Canon 11-22mm f/4-5.6 Lens Review

bythom canon 11-22mm

What is It?
The 11-22mm f/4-5.6 is Canon's wide angle zoom for the EOS M series. It's a small, modest priced lens, and has a built-in IS system (3 stops CIPA rating). 

At 7.8 ounces (220g) and only 2.3" (58.2mm) in length, the 11-22mm f/4-5.6 is a fairly small and light lens. I often carry it in a jacket or vest pocket due to its small size and weight. 

Internally there are 12 elements in 9 groups, with two aspherical and one UD elements. Not exactly a simple optical formula, but also not a highly complex one, either. The aperture diaphragm is 7-bladed, though rounded. There's no depth of field scale. The lens has a focus ring out front that is thin; so thin it seems like it's barely there.

The lens uses 55mm filters. An optional EW-60 lens hood is available and recommended.

Surprisingly, the lens focuses quite closely at 5.9" (.15m), which provides a maximum magnification ratio of 1:3.3 at 22mm. While Canon labels this "Macro," it's just barely into what I would call basic macro range (1:1 to 1:3). Nevertheless, the ability to move in that close to a subject at these focal lengths does allow a great deal of perspective versatility you don't always find in the wide angle zooms. 

Given the EOS M cameras' 1.6x crop ratio, this lens works out to be about an 18-35mm equivalent lens. That pretty much covers the wide angle range that most people would be interested in. The full zoom is produced in about 1/8th of a turn of the zoom ring.

The lens is made in Taiwan and retails for US$400.

Canon's Web page for the lens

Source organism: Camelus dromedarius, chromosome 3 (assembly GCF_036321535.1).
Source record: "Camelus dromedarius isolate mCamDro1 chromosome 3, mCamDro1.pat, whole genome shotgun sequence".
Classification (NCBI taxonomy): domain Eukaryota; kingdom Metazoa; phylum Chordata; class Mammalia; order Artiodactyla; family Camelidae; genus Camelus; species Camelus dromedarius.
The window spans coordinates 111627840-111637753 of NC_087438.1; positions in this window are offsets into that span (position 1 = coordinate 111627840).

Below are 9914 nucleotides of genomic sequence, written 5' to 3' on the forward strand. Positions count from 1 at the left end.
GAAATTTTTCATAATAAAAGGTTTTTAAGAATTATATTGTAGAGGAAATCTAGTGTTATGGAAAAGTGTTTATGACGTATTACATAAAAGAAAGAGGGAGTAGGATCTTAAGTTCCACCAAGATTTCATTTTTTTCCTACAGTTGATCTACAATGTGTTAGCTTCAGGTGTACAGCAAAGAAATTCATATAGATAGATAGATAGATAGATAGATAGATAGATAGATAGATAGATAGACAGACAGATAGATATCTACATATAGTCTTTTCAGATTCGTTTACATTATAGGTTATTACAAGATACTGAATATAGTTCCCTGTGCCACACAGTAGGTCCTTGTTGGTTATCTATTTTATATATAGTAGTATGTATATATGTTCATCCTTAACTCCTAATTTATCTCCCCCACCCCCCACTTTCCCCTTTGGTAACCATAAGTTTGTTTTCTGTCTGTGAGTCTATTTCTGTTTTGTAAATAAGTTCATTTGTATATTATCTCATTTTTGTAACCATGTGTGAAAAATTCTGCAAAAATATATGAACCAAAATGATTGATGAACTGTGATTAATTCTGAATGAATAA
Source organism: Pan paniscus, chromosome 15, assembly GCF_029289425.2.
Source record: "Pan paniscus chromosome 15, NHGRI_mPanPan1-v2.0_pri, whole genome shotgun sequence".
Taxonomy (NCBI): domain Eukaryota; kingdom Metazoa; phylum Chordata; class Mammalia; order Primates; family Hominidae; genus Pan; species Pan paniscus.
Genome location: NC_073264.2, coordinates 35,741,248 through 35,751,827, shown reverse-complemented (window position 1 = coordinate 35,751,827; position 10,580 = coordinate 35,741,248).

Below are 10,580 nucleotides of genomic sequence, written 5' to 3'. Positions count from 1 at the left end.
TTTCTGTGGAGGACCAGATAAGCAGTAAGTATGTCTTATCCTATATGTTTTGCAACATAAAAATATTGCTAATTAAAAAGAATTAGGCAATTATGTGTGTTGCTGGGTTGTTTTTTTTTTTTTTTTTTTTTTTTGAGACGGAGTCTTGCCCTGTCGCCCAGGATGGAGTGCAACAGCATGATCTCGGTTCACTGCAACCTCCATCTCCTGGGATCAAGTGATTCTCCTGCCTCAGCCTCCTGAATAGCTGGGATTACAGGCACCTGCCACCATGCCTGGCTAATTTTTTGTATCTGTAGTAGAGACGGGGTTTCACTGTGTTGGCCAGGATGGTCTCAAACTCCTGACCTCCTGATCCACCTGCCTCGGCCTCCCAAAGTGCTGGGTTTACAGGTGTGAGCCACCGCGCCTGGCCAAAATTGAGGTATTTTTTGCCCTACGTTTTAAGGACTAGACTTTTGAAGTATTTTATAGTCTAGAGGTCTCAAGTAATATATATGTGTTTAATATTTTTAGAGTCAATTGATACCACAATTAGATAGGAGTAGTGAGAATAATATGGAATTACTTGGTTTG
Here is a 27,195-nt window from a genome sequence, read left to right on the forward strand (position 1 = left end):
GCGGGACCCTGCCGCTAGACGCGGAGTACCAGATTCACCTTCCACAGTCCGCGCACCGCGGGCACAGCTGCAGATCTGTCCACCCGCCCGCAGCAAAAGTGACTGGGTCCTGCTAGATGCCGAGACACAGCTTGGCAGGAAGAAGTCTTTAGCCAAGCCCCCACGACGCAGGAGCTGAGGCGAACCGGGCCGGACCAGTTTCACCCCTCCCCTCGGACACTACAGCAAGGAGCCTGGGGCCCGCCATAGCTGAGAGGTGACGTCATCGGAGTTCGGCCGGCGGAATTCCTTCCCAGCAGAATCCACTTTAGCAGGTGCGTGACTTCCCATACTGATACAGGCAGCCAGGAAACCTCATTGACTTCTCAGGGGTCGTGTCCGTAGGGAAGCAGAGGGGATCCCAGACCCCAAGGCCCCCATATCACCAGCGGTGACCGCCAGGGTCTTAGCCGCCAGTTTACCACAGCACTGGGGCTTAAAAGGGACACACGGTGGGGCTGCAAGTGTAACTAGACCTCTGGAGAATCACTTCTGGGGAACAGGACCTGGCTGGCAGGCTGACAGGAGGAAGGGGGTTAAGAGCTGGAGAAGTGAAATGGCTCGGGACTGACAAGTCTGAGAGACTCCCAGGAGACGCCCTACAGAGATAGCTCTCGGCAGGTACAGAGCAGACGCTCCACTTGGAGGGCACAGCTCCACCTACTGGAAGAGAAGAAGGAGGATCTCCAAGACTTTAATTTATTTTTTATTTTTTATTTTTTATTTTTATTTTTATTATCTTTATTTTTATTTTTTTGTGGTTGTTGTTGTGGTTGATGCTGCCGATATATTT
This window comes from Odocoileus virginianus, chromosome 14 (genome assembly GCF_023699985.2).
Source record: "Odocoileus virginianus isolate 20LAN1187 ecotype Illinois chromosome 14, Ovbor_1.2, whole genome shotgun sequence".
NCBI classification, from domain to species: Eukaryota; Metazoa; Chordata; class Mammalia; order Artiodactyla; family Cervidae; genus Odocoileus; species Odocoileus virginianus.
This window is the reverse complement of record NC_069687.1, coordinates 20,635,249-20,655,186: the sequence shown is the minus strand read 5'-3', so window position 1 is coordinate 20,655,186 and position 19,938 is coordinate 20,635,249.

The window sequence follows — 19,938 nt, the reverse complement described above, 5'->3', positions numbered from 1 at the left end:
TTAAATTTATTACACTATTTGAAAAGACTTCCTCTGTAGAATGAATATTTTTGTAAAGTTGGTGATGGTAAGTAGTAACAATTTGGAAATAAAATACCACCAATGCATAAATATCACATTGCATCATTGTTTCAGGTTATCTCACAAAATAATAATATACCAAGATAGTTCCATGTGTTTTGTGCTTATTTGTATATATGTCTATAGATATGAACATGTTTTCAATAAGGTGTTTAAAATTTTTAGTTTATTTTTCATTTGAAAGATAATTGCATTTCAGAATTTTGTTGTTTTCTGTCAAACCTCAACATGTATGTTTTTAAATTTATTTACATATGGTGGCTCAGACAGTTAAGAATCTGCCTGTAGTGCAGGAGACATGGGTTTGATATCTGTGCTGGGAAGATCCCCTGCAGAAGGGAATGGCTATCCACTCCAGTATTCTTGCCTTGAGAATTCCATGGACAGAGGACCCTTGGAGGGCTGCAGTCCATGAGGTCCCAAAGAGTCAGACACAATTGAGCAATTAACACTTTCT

How's it Handle?
I don't like the "extend lens before using" style this lens uses. It seems that I'm always forgetting to hold that button and rotate the zoom ring before shooting. We're really only saving about a half inch in transport size with this function, so I just don't see it as being worth the frustration.

Other than that there's no much to say. Both the zoom and focus ring on my sample are exceedingly smooth and quiet, and the overall build quality for a lens of this low price seems fairly high.

How's it Perform?
Autofocus: Nothing to complain about here. There's not a lot of mass moving very far (the lens is rear focus, by the way). Given the Canon M5/M6 focus systems and the wide angles we're talking about with this lens, I'm not even sure I noticed it focusing most of the time. Especially outdoors the focus just tends to snap into place. Indoors, the amount of light can come into play and I can get this lens to hunt in really dim conditions.

IS: Canon only claims about 3 stops CIPA for this lens, and that seems to be about right in terms of my testing. So going inside a dim church and trying to photograph the full breadth of the interior is actually outside the boundary of handholding at f/4-5.6 at base ISO. Just be forewarned that this isn't "correct just about anything IS" as some camera marketing departments like to suggest. You have to think about what the capability really is and adjust your shooting habits accordingly.

In bright daylight, sure, the IS will probably be saving your shakes pretty much all the time. But indoors, you're going to want to boost the camera's ISO because 3 stops is not the 4.5+ stops that most IS systems produce.